5. The NFL has a new official sponsor and it's WSOP.com, as confirmed to PocketFives by Seth Palansky, WSOP Vice President of Corporate Communications. As an official sponsor, WSOP.com is now offering promotions in conjunction with the NFL, including one that will send a player to the Super Bowl in Miami. The partnership stems from the January 2019 announcement that the NFL had selected Caesars Entertainment Corporation, parent company of the WSOP and WSOP.com, as the first-ever Official Casino Sponsor of the NFL. "If you have been sitting on the sidelines, now may be the time to give WSOP.com a try in Nevada or New Jersey," Palansky told PocketFives. "This Super Bowl promotion is exclusive to WSOP.com and there are a lot of different ways to enter, whether you are a new customer to WSOP.com or a regular player. We believe that besides winning a WSOP gold bracelet, this opportunity to win your way to the Super Bowl via WSOP.com is the next best prize up for grabs." [ptable zone="Global Poker Article Ad"][ptable zone="888poker NJ"][ptable zone="GG Poker"] Dubbed the 'Sit 'N' Go to the Super Bowl' promotion, players on WSOP.com in Nevada and New Jersey have the opportunity to win a trip for two to Miami for Super Bowl LIV. The grand prize package will be awarded via a raffle drawing, and it’s pretty simple to enter. Players who complete any of the following actions will receive entries for the drawing: Register for a WSOP.com account with the promotional code 'HOTDOG' Make a first-time deposit using code 'MIAMI' Win a SNG tournament with a buy-in of $1 of greater, Blast SNGs included Play in a $100,000 guaranteed Sunday tournament The promotional period runs November 18, 2019, through January 19. Players may receive multiple entries based on those actions. A free entry can also be achieved by sending an email to onlinepromotions@caesars.com that includes your full name, username, and player ID. The email must be sent during the promotional period. The grand prize is valued at $10,000. It includes two tickets to Super Bowl LIV, plus a $3,000 travel stipend. The $3,000 travel stipend will be deposited in the winner’s WSOP.com account. Super Bowl LIV is scheduled for Sunday, February 2, 2020, at Hard Rock Stadium in Miami Gardens, FL. "As someone who has worked 10 Super Bowls previously, it is the most incredible sporting event offered on American soil annually," Palansky said. "From the pregame entertainment and military flyover, to the halftime show (this year featuring Jennifer Lopez and Shakira), and of course the actual football game itself, it truly is a once-in-a-lifetime experience and one that is plenty of fun whether you are a football fan or not. There is so much going on in the Super Bowl host city the week of the event that the WSOP.com winner can truly make this a bigger trip and take advantage of the city of Miami and the many NFL-themed offerings taking place, like NFL Experience, Taste of the NFL, concerts, etc. Miami is a great Super Bowl host city, having hosted it several times before." The grand prize trip to Super Bowl LIV isn’t the only thing on offer, too. Winners will be drawn to earn one of several NFL Shop gift cards up for grabs. There is one $500 NFL Shop gift card, five $150 NFL Shop gift cards, and 15 $50 NFL Shop gift cards on offer. The drawing is scheduled for January 21, 2020. "[The promotion] is a key differentiator for WSOP.com, allowing us and therefore our players an incredible prize package," Palansky said. "We believe this promotion is a great fit for our player demo. WSOP.com is leveraging our parent company Caesars' agreement with the NFL, which is all about giving our guests unique and fun experiences tied to their affinity for the NFL." Also being offered as part of the WSOP.com and NFL partnership is a 100% deposit bonus up to $1,000, and there could be more coming in the future. When asked if there could be promotions between the WSOP and NFL surrounding the World Series of Poker in Las Vegas, Palansky said that it's "not out of the question for the WSOP to tie in more in the future." The NFL promotions in conjunction with WSOP.com already running qualifiers for the 2020 WSOP Main Event provide a lot to offer for online poker players in Nevada and New Jersey.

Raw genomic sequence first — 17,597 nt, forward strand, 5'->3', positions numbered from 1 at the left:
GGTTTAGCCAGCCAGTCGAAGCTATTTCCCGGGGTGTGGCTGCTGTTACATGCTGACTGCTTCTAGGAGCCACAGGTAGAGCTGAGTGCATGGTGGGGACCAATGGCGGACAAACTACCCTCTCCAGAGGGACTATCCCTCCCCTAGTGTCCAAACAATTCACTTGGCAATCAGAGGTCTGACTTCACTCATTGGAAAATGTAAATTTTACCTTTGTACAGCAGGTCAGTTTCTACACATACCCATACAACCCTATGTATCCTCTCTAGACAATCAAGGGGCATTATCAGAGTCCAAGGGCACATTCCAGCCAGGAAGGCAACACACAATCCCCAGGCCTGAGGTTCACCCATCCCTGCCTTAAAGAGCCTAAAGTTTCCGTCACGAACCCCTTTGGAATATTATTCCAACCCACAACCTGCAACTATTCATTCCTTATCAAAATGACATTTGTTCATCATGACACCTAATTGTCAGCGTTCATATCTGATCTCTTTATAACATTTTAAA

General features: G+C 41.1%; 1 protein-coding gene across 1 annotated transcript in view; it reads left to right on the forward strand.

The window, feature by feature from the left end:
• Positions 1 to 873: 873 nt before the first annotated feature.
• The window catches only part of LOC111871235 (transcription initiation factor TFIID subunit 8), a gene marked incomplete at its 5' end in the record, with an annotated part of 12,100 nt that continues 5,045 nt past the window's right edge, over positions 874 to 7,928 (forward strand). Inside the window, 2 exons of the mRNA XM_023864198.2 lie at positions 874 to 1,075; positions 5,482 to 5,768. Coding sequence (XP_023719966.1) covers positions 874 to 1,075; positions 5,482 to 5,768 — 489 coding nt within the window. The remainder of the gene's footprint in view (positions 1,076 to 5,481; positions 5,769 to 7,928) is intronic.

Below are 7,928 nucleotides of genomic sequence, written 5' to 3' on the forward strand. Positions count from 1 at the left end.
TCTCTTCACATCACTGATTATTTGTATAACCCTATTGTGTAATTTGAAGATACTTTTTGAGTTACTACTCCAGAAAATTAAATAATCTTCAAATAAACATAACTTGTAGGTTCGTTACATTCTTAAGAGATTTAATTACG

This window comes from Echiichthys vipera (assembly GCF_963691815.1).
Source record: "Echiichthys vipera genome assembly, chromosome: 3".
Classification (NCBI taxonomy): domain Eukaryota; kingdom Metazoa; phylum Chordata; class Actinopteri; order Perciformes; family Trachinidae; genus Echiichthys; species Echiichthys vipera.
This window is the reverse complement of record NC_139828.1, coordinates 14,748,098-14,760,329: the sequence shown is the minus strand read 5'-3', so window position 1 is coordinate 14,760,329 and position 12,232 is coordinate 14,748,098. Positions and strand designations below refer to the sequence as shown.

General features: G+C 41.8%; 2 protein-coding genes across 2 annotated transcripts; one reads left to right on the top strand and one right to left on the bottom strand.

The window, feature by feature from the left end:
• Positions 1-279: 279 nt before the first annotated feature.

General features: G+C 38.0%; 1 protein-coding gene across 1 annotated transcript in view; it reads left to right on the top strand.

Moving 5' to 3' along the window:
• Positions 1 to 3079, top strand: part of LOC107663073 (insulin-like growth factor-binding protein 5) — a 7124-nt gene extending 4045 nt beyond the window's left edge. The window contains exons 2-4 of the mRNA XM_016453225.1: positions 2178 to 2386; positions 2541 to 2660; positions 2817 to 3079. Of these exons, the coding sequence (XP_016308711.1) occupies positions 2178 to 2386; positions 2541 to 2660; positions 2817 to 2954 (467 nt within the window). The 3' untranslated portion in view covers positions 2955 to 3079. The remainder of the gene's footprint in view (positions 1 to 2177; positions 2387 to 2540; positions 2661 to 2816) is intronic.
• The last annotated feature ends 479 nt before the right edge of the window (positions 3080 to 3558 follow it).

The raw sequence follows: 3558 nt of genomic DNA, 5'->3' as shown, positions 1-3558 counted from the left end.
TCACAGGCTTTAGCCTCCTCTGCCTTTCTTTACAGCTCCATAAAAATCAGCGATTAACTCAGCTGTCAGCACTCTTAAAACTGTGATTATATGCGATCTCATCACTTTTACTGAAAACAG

6. After repeatedly denying rumors regarding its financial straits, several media outlets are reporting that Caesars Entertainment will file for Chapter 11 bankruptcy protection by the middle of January. According to iGaming Business, the proposed bankruptcy proceedings will reduce the debt of Caesars Entertainment to only $8.6 billion versus the $18.4 billion it currently owes. One of the most vocal opponents of bankruptcy, Chairman Gary Loveman, stated to iGaming Business, "The planned restructuring of Caesars will allow us to establish a strong and sustainable capital structure… and maximize value for our stakeholders. I want to thank this creditor group for its support of the restructuring." The bankruptcy proceedings will allow Caesars to reduce its annual interest by about 75%, down to $450 million per year versus the $1.7 billion it is currently paying. All is not gloom in the headquarters of Caesars, however. Only the main operating unit of Caesars Entertainment –Caesars Entertainment Operating Company– will be impacted by the bankruptcy proceedings. According to Reuters, other units such as Caesars Entertainment, the resort properties, and Caesars Growth Partners will not be under the bankruptcy umbrella. This leads many to believe that certain aspects that affect poker players – WSOP.com and the World Series of Poker – will not be a part of the proceedings either. Caesars Entertainment owns over 50 hotels and casinos across the United States, including the Rio All-Suite Hotel and Casino, Harrah's, and Planet Hollywood in Las Vegas; Bally's, Harrah's, and Caesars in Atlantic City; and new properties such as Horseshoe Baltimore in Maryland and two new casinos in the Ohio area. After the bankruptcy proceedings are closed, Caesars will split into two entities, according to Reuters. There will be an operations entity and a publicly traded real estate investment trust that will open a new property company. The proposed deal has been signed off on by all parties and should take effect next month. The impetus of these new proceedings was spurred by events from last week. As reported here at PocketFives, Caesars Entertainment defaulted on a $225 million bond interest payment last week, putting the company in default on its massive debt. Spokesmen stated at that time that there were discussions to restructure the debt of the company through a bond sale or other means. Loveman vehemently shot down any rumors of an impending Caesars bankruptcy at that time. In an interview with Howard Stutz of the Las Vegas Review-Journal, Loveman said that the conditions Caesars was facing "are better and not worse than they have been before." In response to several analysts who made statements such as Caesars debt being "unsustainable" and being "uncomfortable" with Caesars' leverage, Loveman fired out, "These same people have been predicting the bankruptcy of the company since 2009. So far, they have been unsuccessful in having that prediction made accurate." The stock of Caesars Entertainment has been suffering of late despite the bullish market currently in action in New York. After trading as high as $26.47 per share on March 4, the stock has slid as the year has progressed. At the close of business on Tuesday, Caesars Entertainment was trading at $15.24 per share. Want the latest poker headlines and interviews? Follow PocketFives on Twitterand Like PocketFives on Facebook. You can also subscribe to our RSS feed.